Yael Selfin, Chief Economist in the UK considers the relationship between higher taxes and public finances for greater sustainability.
COVID-19 crisis hits public finances this year
A weak economy that will see a smaller take in government revenue and costly temporary measures to support the economy are to increase the deficit significantly in this fiscal year. Estimates based on government’s spending announcements so far suggest that public sector borrowing could climb as high as 16% of GDP in FY2020-21. That figure could be even higher if the government provides extra support for vulnerable parts of the economy – such as businesses affected by the restrictions announced yesterday – as well as extra funding to combat the pandemic. For example, if the government’s ‘moonshot’ testing plan goes ahead, with a cost of £100bn, the deficit would rise to almost 21% of GDP this fiscal year.
This may not be too alarming if a COVID-19 vaccine is approved early next year. Low interest rates and a large quantitative easing programme by the Bank of England could help absorb the extra debt. We expect an early vaccine will boost growth and mean that the deficit could fall to 6% of GDP in 2021-22. Any economic recovery will drive a rise in tax revenues while temporary support policies are gradually withdrawn. In such a scenario, public finances should improve before any potential increases in taxes, but probably not sufficiently.
The government may have to raise taxes to bring public finances under control
Overall public sector spending looks likely to top 51% of GDP this year, compared to 40% before the COVID-19 recession started. As economic activity recovers and temporary measures to fight the recession are withdrawn, public spending is expected to fall gradually back to 43% of GDP by FY2024-25. It will still be short of revenues, though, which are expected to amount to only 38% of GDP by that fiscal year, leaving a deficit of 5% of GDP.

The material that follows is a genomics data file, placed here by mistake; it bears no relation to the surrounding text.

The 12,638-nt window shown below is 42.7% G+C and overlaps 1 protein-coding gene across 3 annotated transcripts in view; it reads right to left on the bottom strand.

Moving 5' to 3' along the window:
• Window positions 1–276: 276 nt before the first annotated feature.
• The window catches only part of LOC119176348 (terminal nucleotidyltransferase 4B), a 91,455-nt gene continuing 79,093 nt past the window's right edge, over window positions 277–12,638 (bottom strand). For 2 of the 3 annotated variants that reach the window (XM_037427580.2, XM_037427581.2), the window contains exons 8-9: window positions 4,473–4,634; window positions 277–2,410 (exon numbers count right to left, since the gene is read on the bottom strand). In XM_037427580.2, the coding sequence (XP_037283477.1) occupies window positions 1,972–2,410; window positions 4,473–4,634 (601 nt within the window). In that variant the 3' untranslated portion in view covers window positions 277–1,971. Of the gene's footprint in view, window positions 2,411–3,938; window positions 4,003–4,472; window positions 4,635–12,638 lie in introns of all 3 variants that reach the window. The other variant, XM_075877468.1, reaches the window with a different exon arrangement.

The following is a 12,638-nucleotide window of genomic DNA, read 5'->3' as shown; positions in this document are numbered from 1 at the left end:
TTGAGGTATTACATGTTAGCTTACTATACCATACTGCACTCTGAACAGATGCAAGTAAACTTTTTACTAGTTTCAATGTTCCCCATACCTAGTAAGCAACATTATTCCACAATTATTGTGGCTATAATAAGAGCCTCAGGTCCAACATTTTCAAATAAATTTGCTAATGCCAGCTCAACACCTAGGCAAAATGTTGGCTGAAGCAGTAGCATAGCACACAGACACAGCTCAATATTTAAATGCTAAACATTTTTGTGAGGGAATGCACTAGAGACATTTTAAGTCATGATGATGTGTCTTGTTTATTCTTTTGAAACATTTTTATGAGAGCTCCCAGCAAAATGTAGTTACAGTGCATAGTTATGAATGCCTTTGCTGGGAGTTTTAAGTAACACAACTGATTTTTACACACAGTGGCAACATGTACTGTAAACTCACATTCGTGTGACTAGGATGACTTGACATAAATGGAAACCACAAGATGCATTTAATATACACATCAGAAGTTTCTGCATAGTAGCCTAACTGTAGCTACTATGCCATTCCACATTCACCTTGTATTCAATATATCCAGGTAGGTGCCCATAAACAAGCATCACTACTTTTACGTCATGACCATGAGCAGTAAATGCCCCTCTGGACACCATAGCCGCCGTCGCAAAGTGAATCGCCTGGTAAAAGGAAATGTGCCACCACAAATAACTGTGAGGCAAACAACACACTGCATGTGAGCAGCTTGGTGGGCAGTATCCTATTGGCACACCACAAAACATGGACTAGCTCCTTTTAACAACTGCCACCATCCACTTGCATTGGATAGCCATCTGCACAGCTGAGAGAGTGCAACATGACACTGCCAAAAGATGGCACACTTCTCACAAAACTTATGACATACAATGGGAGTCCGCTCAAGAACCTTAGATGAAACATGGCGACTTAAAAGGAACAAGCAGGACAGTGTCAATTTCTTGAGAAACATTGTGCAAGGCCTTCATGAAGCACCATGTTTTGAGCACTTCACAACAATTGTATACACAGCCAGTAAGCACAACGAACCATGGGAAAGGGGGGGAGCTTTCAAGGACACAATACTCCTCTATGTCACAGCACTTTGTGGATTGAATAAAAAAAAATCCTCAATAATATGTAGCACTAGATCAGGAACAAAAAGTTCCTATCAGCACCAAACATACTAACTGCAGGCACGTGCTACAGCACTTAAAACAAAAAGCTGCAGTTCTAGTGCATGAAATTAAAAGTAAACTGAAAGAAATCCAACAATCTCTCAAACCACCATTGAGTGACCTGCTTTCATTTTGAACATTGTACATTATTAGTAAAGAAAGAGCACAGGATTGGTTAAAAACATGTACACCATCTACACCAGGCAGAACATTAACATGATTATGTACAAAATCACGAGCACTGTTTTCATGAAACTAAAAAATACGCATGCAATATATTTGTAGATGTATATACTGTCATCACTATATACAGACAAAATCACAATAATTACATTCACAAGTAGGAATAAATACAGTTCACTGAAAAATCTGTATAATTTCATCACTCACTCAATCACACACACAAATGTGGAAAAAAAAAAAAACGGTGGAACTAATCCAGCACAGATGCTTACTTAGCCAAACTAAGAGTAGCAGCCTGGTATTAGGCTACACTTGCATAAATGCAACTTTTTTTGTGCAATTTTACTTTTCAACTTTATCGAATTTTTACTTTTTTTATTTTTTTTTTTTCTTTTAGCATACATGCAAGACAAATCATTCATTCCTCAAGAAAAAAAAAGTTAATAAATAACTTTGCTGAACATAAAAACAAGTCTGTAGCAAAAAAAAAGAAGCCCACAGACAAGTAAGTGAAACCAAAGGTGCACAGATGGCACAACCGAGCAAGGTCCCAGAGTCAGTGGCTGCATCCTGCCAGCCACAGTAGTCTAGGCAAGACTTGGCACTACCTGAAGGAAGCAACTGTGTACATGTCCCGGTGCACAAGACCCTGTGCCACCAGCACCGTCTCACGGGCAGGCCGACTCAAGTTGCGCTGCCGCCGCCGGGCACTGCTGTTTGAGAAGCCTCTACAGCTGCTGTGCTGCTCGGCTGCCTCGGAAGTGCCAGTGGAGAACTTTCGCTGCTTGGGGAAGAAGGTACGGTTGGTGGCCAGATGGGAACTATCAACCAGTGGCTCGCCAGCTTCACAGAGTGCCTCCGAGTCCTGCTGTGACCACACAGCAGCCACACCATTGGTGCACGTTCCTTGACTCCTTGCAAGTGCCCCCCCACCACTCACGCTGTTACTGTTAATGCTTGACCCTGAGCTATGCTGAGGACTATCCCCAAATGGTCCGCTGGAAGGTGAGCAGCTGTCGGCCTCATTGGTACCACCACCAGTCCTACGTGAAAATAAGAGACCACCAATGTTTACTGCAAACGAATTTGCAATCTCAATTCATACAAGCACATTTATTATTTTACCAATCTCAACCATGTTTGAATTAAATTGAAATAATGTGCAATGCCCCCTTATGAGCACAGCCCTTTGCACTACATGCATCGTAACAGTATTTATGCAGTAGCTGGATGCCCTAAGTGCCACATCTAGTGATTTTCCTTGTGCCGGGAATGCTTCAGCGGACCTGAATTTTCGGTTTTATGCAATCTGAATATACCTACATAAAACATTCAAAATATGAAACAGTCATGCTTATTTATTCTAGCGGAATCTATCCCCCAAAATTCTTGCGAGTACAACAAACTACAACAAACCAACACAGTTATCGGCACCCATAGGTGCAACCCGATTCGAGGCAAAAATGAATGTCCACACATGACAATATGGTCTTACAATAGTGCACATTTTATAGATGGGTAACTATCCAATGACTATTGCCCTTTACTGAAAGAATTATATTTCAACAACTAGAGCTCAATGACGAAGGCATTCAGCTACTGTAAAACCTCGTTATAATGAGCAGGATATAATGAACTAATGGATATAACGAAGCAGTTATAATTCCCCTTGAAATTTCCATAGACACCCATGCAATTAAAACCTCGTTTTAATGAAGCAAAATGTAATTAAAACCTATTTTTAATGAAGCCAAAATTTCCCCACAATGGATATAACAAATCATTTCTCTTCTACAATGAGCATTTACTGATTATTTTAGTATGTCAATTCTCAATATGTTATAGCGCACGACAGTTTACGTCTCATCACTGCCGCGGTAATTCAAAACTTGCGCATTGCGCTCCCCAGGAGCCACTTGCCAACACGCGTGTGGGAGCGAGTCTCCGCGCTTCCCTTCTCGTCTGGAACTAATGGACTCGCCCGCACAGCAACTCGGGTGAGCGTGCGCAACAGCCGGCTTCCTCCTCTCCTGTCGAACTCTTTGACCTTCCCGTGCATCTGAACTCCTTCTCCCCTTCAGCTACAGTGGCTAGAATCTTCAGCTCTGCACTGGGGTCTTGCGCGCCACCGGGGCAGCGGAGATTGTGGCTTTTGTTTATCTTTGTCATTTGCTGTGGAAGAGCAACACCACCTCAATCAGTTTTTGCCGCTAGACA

The government may need to raise taxes before the end of the current parliament to bring public finances under control as, unlike the aftermath of the great recession, the scope for spending cuts is much lower. Spending took the main burden of adjustment in the aftermath of the Great Recession of 2008-09, falling from 46% of GDP in FY2008-09, to less than 40% of GDP in FY2018-19. As the government protected some areas, such as health, this meant unprotected areas were exposed to severe budget cuts. For example, the size of central government grants to local authorities fell by an estimated 49.1% in real terms between 2010–11 and 2017–18, while Her Majesty’s Courts and Tribunal Service saw an 18% reduction in spending by 2018-19. A return to austerity may not now be feasible, and although taxes are likely to rise, the current low interest rate environment reduces the costs of servicing public debt, helping to lower the extent of tax rises required.
With debt expected to reach 105% of GDP by FY2021-22, the government is likely to want to lower that ratio once the economy begins to recover. That means that it will need to run a deficit of less than 3%, representing the increasing size of the economy in nominal terms. The government is likely to have a shortfall of over two percentage points of GDP that it will have to plug through tax rises, worth over £50 billion.
There are many permutations of tax changes that the government could opt for. To raise around £50 billion, it could combine an increase of all rates of income taxes by 2p, with a two percentage point rise in corporate tax and VAT, as well as a one percentage point increase in National Insurance contributions.
It is quite likely that taxes will need to rise higher still. Once the pandemic is out of the way, the government has a long list of areas it wishes to focus on. These include its levelling-up agenda, investing in digital infrastructure and protecting the environment. All will stretch public finances further. These ambitious plans also mean that the state is set to take a bigger role in the economy than it has in recent times.
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